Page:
Editor-in-Chief P. Scott Carney offers a closing editorial at the end of his term.
© 2021 Optica Publishing Group
December is my last month as Editor-in-Chief of JOSA A, having reached the limit of six years in the post. I find myself with nothing but gratitude to express. First, I’d like to thank my successor, Olga Korotkova, who makes handing off this wonderful job considerably easier knowing it will be in good hands, nay, better hands.
In 2016 I catalogued the biographies of all of the topical editors whom I inherited from my predecessor, the amazing Franco Gori . Today, because of the six-year term limit on editorial appointments, the volunteer team are all people who answered when I called. I couldn’t have asked for more. They do very hard work, maintaining the standards of the Journal and making decisions on work submitted by colleagues worldwide. Few of us authors find rejection to be anything other than injustice, and fewer still think to thank a helpful editor after publication, though I would like to encourage it! It might be said then that the job of topical editor is thankless, but that wouldn’t be true, because here you go: Thanks to all the editors past and present who have made the Journal what it is and continue to cajole reviewers, weigh difficult decisions, and render acceptances with joy and rejections with collegial empathy. You can find the biographies of those who’ve joined since 2016 in editorials beginning with one published in April 2016 and running through the most recent addition in November 2021 [2–10].
I am particularly grateful for the opportunity to work with outstanding people like topical editor Irina Larina from the Baylor College of Medicine, USA. Irina was just elected Optica Fellow, “for the development of novel imaging instruments for biomedical applications across multiple scales, and for service to the community.” Congratulations to Irina and other members of the Fellows class of 2022 .
The Board of Editors consists of the Editors-in-Chief of the Optica Publishing Group Journals and a chair who is typically a past editor. That chair was filled by Martijn de Sterke when I joined and is currently ably filled by Joe Mait. The twice-annual BoE meetings have been a privilege of the job I find hard to describe. Lively discussions filled every one and stretched the limits of our schedules. Before the pandemic, participants flew in from around the world, and since 2020 have attended Zoom meetings, for many, at odd hours. The rewards of attendance were great. I learned something valuable from my colleagues at each, often coopting good ideas, and all while basking in the company of the modern giants in the field. I’ll miss those meetings and I thank all of the editors who made them so edifying.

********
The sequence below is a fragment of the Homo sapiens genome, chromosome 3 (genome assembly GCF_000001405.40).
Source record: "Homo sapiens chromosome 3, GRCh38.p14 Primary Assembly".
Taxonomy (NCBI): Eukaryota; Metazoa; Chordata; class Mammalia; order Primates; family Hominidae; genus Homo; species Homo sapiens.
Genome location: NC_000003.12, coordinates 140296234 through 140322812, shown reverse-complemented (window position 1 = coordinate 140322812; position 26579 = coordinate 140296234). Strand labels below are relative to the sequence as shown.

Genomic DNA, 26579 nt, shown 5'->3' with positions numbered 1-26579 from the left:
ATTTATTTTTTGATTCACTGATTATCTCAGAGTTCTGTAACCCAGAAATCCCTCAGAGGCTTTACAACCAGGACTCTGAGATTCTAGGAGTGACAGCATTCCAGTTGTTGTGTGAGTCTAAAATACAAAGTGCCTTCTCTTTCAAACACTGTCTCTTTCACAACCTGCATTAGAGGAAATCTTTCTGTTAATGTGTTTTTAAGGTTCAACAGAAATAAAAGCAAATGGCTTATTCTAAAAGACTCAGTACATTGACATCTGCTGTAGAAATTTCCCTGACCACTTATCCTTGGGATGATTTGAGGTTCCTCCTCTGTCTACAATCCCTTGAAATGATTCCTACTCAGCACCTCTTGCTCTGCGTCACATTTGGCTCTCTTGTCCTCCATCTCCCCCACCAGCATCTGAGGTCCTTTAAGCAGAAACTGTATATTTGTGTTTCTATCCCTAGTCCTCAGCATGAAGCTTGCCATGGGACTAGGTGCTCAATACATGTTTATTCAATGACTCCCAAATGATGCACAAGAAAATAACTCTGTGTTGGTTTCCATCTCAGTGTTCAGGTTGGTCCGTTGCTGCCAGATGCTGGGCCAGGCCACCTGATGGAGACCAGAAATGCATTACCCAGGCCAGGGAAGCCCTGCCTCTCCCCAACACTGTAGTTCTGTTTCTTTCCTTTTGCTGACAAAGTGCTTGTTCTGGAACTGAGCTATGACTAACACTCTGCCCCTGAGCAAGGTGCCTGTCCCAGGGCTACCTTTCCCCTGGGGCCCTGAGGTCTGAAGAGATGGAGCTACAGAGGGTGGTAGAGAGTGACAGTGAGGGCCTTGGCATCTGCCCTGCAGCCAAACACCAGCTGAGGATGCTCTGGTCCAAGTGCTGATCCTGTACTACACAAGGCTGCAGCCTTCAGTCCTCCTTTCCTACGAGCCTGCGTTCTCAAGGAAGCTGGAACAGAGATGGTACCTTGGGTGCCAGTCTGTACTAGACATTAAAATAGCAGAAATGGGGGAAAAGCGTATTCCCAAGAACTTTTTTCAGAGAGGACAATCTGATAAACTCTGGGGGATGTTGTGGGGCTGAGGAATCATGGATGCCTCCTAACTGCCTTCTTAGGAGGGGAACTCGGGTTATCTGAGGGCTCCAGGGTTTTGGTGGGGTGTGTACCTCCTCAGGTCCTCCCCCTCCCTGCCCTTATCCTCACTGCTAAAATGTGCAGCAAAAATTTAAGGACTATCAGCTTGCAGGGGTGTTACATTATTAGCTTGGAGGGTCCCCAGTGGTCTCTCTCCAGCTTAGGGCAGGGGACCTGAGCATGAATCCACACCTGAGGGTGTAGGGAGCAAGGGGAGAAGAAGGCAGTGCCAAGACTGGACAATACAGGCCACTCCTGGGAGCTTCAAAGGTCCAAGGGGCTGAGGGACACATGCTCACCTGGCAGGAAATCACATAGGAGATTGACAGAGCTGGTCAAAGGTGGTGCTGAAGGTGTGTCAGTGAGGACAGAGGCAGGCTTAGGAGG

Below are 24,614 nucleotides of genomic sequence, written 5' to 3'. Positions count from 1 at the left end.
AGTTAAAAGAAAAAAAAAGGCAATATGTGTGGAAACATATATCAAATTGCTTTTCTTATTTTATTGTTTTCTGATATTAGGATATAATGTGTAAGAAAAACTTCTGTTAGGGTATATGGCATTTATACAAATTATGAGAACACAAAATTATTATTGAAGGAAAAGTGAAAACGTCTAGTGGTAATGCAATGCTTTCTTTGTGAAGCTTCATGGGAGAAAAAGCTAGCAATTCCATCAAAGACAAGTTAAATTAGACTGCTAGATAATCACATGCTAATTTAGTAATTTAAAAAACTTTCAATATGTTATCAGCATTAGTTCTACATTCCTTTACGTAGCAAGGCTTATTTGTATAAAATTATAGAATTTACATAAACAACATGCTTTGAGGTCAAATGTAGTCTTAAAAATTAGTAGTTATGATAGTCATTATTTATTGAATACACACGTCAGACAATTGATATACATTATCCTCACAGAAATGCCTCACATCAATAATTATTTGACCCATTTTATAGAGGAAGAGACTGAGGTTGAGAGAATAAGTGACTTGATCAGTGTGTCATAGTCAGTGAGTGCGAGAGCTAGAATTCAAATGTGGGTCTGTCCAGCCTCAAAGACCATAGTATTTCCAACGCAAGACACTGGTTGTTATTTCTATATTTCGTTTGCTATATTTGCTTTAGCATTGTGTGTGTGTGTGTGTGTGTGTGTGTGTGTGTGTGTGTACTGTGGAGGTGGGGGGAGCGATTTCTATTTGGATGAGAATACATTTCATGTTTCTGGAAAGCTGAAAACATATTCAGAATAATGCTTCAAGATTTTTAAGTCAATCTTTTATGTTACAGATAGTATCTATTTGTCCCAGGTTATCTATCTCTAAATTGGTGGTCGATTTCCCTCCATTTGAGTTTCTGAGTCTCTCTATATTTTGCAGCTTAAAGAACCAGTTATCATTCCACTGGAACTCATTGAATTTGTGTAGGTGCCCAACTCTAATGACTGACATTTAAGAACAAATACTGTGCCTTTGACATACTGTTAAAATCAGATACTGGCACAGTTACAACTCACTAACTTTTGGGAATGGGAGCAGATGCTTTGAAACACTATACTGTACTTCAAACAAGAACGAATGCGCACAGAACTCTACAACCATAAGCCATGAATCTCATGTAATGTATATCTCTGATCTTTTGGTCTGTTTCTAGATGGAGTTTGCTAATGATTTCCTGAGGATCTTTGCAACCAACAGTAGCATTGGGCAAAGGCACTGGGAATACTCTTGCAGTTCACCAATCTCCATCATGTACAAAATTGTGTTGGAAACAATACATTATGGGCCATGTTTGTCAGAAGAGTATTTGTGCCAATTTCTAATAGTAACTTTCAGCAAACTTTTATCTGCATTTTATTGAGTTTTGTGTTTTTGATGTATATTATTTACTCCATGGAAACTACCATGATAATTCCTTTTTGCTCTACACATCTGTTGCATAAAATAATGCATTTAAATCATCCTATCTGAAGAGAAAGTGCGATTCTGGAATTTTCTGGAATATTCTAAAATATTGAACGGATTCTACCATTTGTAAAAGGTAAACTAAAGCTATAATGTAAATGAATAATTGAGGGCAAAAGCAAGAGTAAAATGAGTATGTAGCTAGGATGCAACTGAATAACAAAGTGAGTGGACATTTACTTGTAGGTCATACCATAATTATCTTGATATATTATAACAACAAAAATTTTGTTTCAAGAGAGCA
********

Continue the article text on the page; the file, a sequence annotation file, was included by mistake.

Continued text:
Our authors, of course, are the waters on which our little ship sails. I was always happy to see a beautiful paper come in and fly through review and quickly go on to bring glory to the researchers. But I was happier still to see a paper that couldn’t get through review, that needed work on the writing or a little extension of the results to be publishable, that later came back to us improved, polished, and ready to be a JOSA A paper. I rooted for the underdogs, always, and I hope JOSA A has been part of the growth of many researchers and groups. I am grateful for the easy ones and the hard ones, and the ones in the middle. I’m grateful for the papers we published and the ones we rejected and every author who worked for months or years on a paper and then said, “Let’s submit it to JOSA A.” Thank you all.
And finally, the Journal is supported by an incredible professional staff in a system I described in my second year . Some new faces have joined and some have departed, but the process and much of the team remain the same coming to the end of 2021. They continue to make Optica the leading forum for light science and technology. They continue to make the work of the editors and authors rewarding and engaging. They are each superbly talented and patient and I will always be grateful to have been an editor in this era.
Editor-in-Chief, JOSA A
1. P. S. Carney, “The dedicated volunteers of JOSA A: editorial,” J. Opt. Soc. Am. A 33, ED3–ED6 (2016). [CrossRef]
2. P. S. Carney, “A new addition to the JOSA A team: editorial,” J. Opt. Soc. Am. A 33, ED7 (2016). [CrossRef]
3. P. S. Carney, “Image science at JOSA A: editorial,” J. Opt. Soc. Am. A 33, ED8 (2016). [CrossRef]
4. P. S. Carney, “Expanding the JOSA A team: editorial,” J. Opt. Soc. Am. A 36, ED1 (2019). [CrossRef]
5. P. S. Carney, “Success is in the air for JOSA A: editorial,” J. Opt. Soc. Am. A 36, ED3 (2019). [CrossRef]
6. P. S. Carney, “Turning the page: editorial,” J. Opt. Soc. Am. A 36, ED5–ED6 (2019). [CrossRef]
7. P. S. Carney, “Fellows, visionary and atmospheric, and a new addition to the team: editorial,” J. Opt. Soc. Am. A 37, ED1 (2020). [CrossRef]
8. P. S. Carney, “Photons to the left, photons to the right, photons down under: editorial,” J. Opt. Soc. Am. A 37, ED5 (2020). [CrossRef]
9. P. S. Carney, “Optics in your part of the world and a new Topical Editor joins the team: editorial,” J. Opt. Soc. Am. A 38, ED1 (2021). [CrossRef]
10. P. S. Carney, “Math, color, and new additions to the team: editorial,” J. Opt. Soc. Am. A 38, ED4–ED5 (2021). [CrossRef]
11. “Optica announces its 2022 Fellows Class,” https://www.optica.org/en-us/about/newsroom/news_releases/2021/optica_announces_its_2022_fellows_class/.
12. P. S. Carney, “The professional team at JOSA A: editorial,” J. Opt. Soc. Am. A 34, ED1–ED2 (2017). [CrossRef]